Webshotz Part 1
A Webshotz is a 60-90 second piece to camera delivered by one person in front of a green screen in our TV studio here at Media House in High Wycombe.
The video, produced for web use, is an opportunity for you to introduce yourself, your products or your services personally to potential customers. Here are a few tips to help you prepare for appearing on camera.
When considering your approach for the webshotz it’s a good idea to give thought as to your prospective client persona. In other words, what is their pain point? What benefit or solution do you offer that will make them break open their virtual chequebook?
Presumably, they will be online when they look for your service, however, what specific platforms do you feel they are likely to use? For instance, are they Facebook users or LinkedIn users or just likely to be on a Google search? Or maybe all three, but one is likely to be the most obvious and with that in mind you can hone your piece to be as informal or formal as appropriate.
Facebook would be informal; LinkedIn still informal but more business focussed, and with a Google search you’re usually looking at a stronger business profile for professional services.
However, what matters is what is comfortable for you too, so plan to speak as you would naturally to someone who was in front of you, face to face.
So if you are going to do a Piece to Camera, what will happen during filming?
You will be asked to look down the camera lens; this gives your audience the impression that you are talking to them one to one and encourages personal engagement. The autocue machine is also attached in front of the camera lens so that you can read your words directly and keep a strong eyeline with the viewer. Avoid looking off camera to other members of the crew and concentrate on an imaginary person behind the lens; someone you know and would be comfortable having a conversation with. Don’t be afraid to take a pause for breath or leave some time spaces for the viewer to take on board your message. People often feel a need to fill every moment with words and noise, it’s not necessary and can make the viewer feel stressed so leave breathing spaces. Avoid starting paragraphs with “as I said earlier” or “so” as these comments can make continuity difficult. If, for any reason, you are not happy with your delivery, ask to record again – it’s quite normal to do several takes. However, do be aware that you need to complete the piece to camera in one continuous shot. We will usually do your piece 2 or 3 times using different focal lengths to allow for creativity in post-production.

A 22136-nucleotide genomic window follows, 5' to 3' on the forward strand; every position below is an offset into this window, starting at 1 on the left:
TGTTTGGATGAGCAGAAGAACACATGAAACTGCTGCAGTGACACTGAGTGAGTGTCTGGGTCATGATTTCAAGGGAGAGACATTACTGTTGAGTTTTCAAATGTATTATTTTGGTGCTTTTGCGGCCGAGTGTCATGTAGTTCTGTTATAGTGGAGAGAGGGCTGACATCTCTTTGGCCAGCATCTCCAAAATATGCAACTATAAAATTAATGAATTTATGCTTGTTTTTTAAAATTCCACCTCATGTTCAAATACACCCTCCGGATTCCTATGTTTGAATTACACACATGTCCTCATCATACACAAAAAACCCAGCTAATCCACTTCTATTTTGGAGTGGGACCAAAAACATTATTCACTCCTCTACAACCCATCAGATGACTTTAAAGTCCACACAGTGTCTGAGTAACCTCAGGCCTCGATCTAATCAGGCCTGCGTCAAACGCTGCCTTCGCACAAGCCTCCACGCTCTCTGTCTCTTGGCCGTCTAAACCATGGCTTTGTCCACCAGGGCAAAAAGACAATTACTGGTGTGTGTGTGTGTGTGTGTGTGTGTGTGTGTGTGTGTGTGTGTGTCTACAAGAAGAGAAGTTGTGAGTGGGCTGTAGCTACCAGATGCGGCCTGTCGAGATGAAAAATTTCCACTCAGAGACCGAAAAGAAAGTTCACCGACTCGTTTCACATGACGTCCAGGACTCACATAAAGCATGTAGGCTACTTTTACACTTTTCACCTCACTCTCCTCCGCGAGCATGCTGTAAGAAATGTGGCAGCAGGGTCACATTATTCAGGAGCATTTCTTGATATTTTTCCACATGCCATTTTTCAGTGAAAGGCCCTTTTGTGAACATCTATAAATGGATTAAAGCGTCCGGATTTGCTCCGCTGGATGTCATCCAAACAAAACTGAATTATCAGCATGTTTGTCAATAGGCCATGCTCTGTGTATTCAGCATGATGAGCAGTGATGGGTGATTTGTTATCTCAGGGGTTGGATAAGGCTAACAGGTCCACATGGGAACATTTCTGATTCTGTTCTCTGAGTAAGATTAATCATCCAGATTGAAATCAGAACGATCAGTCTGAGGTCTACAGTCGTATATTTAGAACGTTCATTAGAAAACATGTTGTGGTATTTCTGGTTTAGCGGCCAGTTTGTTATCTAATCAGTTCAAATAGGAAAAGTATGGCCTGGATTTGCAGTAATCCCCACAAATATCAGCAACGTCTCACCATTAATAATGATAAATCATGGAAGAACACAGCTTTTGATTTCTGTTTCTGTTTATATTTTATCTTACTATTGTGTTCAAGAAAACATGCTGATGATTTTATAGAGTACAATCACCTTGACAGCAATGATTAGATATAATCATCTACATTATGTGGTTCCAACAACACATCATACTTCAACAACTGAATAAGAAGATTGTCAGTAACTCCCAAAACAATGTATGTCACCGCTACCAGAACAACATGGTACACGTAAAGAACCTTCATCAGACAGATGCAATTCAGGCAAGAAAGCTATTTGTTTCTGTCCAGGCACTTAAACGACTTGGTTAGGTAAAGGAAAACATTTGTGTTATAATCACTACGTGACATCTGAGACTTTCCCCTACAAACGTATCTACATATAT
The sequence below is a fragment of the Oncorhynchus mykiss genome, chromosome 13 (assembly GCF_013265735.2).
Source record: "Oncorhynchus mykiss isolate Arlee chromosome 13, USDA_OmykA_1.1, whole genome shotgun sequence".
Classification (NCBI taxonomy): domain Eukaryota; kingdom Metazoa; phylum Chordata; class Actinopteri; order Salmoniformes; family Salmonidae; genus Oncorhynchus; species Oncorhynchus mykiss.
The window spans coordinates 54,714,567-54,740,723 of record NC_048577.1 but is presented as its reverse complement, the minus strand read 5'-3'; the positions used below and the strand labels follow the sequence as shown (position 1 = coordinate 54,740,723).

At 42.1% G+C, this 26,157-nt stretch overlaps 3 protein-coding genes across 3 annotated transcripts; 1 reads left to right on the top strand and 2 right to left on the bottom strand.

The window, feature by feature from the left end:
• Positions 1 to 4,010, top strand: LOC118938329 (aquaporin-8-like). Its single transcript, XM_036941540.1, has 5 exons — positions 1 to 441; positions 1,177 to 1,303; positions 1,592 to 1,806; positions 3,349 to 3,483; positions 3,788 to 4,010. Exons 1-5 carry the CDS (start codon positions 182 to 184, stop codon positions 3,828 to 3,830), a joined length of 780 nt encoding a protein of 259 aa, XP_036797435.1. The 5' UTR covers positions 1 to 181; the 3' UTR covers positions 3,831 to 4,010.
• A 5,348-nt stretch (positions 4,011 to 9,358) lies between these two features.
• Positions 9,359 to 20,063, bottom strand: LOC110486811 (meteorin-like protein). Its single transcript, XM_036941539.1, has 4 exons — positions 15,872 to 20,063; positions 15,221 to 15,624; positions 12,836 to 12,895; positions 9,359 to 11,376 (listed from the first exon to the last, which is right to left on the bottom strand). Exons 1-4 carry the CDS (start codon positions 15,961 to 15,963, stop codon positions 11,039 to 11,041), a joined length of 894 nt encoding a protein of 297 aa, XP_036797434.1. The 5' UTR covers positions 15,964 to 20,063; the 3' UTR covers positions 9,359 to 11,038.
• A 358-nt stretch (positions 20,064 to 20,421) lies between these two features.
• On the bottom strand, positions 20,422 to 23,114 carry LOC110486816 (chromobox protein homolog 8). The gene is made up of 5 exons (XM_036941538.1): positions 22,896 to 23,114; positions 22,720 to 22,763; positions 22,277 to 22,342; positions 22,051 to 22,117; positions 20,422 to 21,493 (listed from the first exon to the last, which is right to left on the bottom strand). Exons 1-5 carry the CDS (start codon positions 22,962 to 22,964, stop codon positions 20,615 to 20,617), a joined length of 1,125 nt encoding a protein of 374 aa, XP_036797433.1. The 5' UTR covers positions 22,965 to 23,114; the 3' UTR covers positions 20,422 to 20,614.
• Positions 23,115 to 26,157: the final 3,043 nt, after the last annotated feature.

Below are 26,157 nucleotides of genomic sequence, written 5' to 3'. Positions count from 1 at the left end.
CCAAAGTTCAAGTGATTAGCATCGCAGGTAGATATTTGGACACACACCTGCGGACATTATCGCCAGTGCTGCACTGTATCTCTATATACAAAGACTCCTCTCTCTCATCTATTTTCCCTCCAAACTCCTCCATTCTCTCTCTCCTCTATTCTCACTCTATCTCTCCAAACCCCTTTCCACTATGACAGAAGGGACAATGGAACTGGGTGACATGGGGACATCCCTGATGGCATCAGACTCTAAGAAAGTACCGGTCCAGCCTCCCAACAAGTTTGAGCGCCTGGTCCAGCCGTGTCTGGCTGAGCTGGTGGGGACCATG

One of the strange things about filming is that as soon as the director calls ‘Action’ everyone in the room, other than the presenter, goes quiet; this can feel peculiar as all of a sudden 2 or 3 people are there but almost completely ignoring you because they are concentrating on the equipment and watching the filmed output to make sure you are coming across well.
It’s a good idea to practise speaking whilst looking at yourself in a mirror; practice smiling at yourself so that your facial muscles get used to how that feels – then you’ll more easily be able to smile down the camera lens and know that it looks right.
Finally, keep looking down the camera lens until the director calls ‘Cut’ – the editor often needs a little extra footage at the beginning and end of a piece to allow for a transition to a graphic or the next shot and if you look away too soon it can spoil that effect and make you look uncomfortable.
Thank you for reading this blog, we will be uploading part 2 next week. If you have any questions please feel free to get in touch. Call +44 1494 898 919